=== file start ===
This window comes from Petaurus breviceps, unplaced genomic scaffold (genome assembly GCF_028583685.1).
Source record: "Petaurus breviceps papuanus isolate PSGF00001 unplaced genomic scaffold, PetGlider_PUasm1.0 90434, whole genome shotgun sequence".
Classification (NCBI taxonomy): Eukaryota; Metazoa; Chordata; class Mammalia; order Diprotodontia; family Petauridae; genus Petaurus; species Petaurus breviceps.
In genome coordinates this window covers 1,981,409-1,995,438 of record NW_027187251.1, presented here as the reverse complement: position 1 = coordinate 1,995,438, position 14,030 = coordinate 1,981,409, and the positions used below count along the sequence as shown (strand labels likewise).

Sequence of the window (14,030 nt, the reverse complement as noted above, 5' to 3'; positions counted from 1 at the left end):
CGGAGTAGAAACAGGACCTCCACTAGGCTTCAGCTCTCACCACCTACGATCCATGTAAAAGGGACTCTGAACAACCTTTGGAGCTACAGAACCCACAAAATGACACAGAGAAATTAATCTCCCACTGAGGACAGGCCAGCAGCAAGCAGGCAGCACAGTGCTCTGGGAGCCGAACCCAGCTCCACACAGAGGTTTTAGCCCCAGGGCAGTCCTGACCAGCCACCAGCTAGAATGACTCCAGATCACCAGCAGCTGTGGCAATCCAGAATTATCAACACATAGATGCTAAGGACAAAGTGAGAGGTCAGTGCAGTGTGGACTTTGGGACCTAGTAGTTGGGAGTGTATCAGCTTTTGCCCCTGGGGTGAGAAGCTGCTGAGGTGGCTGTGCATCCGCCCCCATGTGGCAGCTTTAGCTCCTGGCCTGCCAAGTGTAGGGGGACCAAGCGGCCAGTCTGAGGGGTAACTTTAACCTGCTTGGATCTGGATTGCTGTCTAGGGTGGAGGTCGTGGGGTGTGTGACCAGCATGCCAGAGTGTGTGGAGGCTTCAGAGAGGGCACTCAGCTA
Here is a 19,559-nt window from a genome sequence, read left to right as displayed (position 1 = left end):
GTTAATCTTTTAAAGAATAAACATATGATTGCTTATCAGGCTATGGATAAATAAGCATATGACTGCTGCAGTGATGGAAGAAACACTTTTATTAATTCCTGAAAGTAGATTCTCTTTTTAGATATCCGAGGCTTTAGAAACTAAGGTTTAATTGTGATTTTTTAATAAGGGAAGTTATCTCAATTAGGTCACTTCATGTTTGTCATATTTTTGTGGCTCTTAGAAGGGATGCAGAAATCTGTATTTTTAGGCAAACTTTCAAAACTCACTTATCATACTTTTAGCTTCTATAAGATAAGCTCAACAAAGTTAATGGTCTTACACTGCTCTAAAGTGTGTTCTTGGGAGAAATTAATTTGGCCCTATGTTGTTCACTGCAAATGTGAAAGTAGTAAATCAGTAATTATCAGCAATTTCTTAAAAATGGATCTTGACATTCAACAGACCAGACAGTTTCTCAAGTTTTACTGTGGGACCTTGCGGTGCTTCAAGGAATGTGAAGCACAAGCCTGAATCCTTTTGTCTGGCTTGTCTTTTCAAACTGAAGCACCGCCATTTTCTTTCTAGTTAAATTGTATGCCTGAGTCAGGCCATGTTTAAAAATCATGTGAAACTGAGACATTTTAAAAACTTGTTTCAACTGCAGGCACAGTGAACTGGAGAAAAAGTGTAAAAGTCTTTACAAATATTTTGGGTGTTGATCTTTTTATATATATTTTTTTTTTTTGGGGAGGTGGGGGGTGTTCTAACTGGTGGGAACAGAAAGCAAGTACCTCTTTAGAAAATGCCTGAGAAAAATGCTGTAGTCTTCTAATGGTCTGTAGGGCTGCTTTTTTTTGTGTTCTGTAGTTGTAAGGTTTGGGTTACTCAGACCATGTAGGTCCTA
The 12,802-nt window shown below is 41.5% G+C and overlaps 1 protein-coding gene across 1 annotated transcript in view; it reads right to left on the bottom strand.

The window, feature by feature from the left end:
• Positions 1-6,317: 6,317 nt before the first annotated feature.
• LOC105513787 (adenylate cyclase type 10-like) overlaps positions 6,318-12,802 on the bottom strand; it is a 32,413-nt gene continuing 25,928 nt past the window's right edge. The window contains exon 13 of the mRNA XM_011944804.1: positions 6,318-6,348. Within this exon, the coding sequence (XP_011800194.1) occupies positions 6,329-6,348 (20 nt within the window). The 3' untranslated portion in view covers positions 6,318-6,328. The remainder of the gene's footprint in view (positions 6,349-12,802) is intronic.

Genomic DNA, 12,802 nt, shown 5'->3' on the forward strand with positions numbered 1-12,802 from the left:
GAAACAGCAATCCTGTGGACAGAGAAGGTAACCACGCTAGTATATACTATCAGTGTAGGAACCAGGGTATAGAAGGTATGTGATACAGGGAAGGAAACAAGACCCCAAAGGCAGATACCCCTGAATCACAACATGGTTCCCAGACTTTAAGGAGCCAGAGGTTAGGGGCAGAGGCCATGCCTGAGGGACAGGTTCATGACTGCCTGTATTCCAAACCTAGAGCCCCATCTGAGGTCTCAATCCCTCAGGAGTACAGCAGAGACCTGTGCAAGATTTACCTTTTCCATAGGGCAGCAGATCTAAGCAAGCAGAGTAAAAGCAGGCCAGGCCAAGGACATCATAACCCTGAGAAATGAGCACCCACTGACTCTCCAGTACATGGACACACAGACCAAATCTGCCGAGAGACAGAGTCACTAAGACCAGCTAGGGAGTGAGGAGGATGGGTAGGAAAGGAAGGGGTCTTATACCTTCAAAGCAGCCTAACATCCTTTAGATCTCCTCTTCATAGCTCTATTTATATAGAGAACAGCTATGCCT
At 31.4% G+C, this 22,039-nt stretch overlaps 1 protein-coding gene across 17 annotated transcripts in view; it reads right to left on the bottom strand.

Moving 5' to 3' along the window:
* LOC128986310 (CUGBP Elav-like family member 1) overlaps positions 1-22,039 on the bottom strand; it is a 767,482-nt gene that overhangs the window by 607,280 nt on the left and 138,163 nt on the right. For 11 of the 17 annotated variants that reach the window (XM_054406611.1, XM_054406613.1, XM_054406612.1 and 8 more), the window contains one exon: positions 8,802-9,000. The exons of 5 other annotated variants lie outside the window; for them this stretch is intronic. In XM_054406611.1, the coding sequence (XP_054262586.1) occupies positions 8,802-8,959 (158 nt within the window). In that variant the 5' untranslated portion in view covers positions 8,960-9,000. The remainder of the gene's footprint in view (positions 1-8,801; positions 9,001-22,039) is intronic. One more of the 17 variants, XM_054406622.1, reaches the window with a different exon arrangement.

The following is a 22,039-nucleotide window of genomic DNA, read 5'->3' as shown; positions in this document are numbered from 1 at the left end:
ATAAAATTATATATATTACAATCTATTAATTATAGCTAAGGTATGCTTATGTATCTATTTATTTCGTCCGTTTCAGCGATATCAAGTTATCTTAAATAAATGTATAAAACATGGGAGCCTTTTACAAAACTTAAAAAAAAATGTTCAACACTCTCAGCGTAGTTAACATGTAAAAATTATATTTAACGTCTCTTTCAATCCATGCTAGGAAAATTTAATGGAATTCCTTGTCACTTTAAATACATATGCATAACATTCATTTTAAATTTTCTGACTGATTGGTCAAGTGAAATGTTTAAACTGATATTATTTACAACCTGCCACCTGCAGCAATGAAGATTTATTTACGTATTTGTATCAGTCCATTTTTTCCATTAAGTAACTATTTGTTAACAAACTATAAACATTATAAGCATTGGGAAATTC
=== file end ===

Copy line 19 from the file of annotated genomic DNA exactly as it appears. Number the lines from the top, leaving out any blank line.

ATAAAATTATATATATTACAATCTATTAATTATAGCTAAGGTATGCTTATGTATCTATTTATTTCGTCCGTTTCAGCGATATCAAGTTATCTTAAATAAATGTATAAAACATGGGAGCCTTTTACAAAACTTAAAAAAAAATGTTCAACACTCTCAGCGTAGTTAACATGTAAAAATTATATTTAACGTCTCTTTCAATCCATGCTAGGAAAATTTAATGGAATTCCTTGTCACTTTAAATACATATGCATAACATTCATTTTAAATTTTCTGACTGATTGGTCAAGTGAAATGTTTAAACTGATATTATTTACAACCTGCCACCTGCAGCAATGAAGATTTATTTACGTATTTGTATCAGTCCATTTTTTCCATTAAGTAACTATTTGTTAACAAACTATAAACATTATAAGCATTGGGAAATTC